Tension headaches can feel like a tightness or pressure. You don’t have to worry about a smell intolerance with tension headaches. The feeling is often found on both sides of the head.

They can be caused by musculoskeletal pain spreading into the head from the jaw and neck.

Cluster Headaches

These types of headaches come in clusters since they occur at different times. The headache happens fast but normally doesn’t last longer than an hour. They can last up to 3 hours.

The pain is often intense and normally on one side of the head. Your eye on the side that hurts can become watery and red, along with a runny nose and your eyelid can be drooping.

You can also experience nausea and sensitivity to light. Over-the-counter drugs normally don’t offer much help in regards to cluster headaches. Certain medications can help decrease how long an attack lasts.

Speak to your neurological specialist about taking oxygen therapy for pain relief.

Other Types of Headaches

Sometimes migraines are misdiagnosed as sinus headaches. If you experience seasonal allergies you’re more likely to develop sinus headaches.

Treatment options include thinning out the mucus that causes sinus pressure. You can use decongestants, nasal steroid sprays, and antihistamines.

If you’re experiencing a sinus headache, it could be a sinus infection. Your doctor might prescribe you an antibiotic for your sinus infection.

Women can experience what’s known as hormone headaches. These are caused by varying estrogen levels. Your estrogen levels can change if you’re pregnant, menstruating, or taking birth control pills.

How Are Serious Headaches Treated?

If you have headache symptoms to worry about, your doctor may order different tests and have you see a neurologist. A neurologist is a nervous system and brain specialist.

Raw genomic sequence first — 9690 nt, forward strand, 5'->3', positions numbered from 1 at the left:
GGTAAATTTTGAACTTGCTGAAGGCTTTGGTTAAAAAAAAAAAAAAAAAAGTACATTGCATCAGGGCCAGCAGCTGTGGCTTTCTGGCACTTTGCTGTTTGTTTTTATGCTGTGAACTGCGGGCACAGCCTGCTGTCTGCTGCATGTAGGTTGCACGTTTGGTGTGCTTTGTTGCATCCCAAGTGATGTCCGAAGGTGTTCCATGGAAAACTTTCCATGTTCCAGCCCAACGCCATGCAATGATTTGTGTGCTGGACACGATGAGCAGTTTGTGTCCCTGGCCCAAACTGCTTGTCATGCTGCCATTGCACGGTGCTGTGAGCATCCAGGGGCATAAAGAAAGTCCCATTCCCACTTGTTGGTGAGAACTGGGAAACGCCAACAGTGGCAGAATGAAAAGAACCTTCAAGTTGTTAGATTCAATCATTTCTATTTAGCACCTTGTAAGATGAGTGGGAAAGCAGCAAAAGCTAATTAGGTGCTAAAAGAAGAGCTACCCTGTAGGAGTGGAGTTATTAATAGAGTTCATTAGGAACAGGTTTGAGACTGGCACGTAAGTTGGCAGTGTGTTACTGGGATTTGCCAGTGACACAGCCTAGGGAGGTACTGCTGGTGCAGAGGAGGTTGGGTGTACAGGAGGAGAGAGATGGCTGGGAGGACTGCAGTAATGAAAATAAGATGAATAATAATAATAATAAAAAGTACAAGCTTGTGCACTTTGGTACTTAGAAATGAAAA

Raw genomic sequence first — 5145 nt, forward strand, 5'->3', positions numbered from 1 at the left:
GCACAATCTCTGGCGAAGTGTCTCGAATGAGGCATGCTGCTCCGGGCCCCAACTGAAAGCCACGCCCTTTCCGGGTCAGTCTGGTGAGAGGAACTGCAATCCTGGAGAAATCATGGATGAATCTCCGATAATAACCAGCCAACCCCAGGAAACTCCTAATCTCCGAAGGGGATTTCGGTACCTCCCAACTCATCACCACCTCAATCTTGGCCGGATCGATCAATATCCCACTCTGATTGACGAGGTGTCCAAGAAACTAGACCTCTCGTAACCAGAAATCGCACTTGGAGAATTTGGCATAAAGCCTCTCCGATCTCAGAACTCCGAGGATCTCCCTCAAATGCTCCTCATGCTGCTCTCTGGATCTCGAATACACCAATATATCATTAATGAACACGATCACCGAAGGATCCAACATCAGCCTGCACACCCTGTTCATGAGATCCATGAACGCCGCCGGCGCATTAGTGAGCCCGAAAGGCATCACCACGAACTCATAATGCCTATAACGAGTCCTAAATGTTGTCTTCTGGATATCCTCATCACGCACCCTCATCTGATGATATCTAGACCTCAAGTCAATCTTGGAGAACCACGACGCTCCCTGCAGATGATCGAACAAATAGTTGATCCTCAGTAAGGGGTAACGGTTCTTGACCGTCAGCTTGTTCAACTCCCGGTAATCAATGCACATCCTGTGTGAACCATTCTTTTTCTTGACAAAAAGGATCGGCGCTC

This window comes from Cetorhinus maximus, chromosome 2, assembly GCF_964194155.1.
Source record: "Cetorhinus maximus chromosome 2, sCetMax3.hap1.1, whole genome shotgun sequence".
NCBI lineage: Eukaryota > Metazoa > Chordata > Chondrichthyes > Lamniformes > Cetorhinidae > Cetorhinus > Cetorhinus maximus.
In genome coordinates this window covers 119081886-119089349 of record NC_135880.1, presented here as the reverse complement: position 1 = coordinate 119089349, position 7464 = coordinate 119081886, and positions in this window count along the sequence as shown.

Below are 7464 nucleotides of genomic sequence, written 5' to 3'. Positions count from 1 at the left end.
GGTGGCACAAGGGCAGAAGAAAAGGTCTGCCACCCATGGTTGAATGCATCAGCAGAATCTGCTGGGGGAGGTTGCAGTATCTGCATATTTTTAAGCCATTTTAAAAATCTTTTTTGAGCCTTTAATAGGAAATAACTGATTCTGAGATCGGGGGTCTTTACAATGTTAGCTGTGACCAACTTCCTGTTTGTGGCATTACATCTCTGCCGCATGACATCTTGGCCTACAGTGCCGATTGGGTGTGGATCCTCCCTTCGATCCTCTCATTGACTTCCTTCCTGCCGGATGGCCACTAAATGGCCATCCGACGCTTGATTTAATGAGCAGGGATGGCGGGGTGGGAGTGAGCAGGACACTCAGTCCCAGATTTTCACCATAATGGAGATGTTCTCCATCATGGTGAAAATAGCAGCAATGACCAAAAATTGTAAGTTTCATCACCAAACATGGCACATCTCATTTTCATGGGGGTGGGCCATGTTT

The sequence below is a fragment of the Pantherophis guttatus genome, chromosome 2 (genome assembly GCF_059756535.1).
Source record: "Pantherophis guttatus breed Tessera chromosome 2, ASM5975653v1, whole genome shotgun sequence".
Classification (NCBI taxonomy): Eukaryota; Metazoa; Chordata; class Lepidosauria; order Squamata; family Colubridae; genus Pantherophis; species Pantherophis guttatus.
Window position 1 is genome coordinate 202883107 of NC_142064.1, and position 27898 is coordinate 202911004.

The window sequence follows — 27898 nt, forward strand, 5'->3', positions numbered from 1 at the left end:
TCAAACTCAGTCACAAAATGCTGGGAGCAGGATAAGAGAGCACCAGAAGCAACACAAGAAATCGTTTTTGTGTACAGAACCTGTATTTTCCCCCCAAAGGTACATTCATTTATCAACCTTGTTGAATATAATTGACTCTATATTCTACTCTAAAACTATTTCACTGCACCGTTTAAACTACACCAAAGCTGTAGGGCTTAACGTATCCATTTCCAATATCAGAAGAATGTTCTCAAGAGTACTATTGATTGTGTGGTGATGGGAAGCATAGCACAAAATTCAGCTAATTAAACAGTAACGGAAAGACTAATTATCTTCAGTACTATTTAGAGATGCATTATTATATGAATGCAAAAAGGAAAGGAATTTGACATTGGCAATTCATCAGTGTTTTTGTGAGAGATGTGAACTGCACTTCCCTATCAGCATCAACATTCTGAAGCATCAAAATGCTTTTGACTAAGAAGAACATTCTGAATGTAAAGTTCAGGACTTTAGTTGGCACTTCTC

Some common tests are:

  • EEG
  • MRI
  • CT scan
  • Blood test
  • Ear exam
  • Medical history
  • Physical exam
  • Spinal fluid test

If you’re suffering from heatstroke or dehydration, your doctor might need to give you treatment through an IV.


If you experience migraines, your doctor might prescribe pain medications or medications that help prevent them from occurring.

If you have high blood pressure, make sure you do everything the doctor tells you to and take your medications. Headaches can be caused by high blood pressure.

When to Worry About a Headache?

After reading this guide you should have a better understanding of when to worry about a headache, and obtaining the treatment you need.

Are you tired of your headaches affecting daily life? You shouldn’t have to suffer anymore. Contact us today so you can finally get the care you need and deserve.

Dr Jochism

Dr. Sean Jochims, Neurologist

Dr. Sean Jochims graduated medical school with the prestigious Rick Wartgow Award for dedication to medicine. He also received Excellence in Teaching Awards as chief resident in neurology at the Medical College of Wisconsin.

  • Medical School: Medical College of Wisconsin
  • Internship/Internal Medicine: Northwestern University
  • Clinical Neurophysiology Fellowship: Rush Presbyterian/St. Luke’s Medical Center, Chicago
  • Participant at Atlanta School of Sleep Medicine
Board Certifications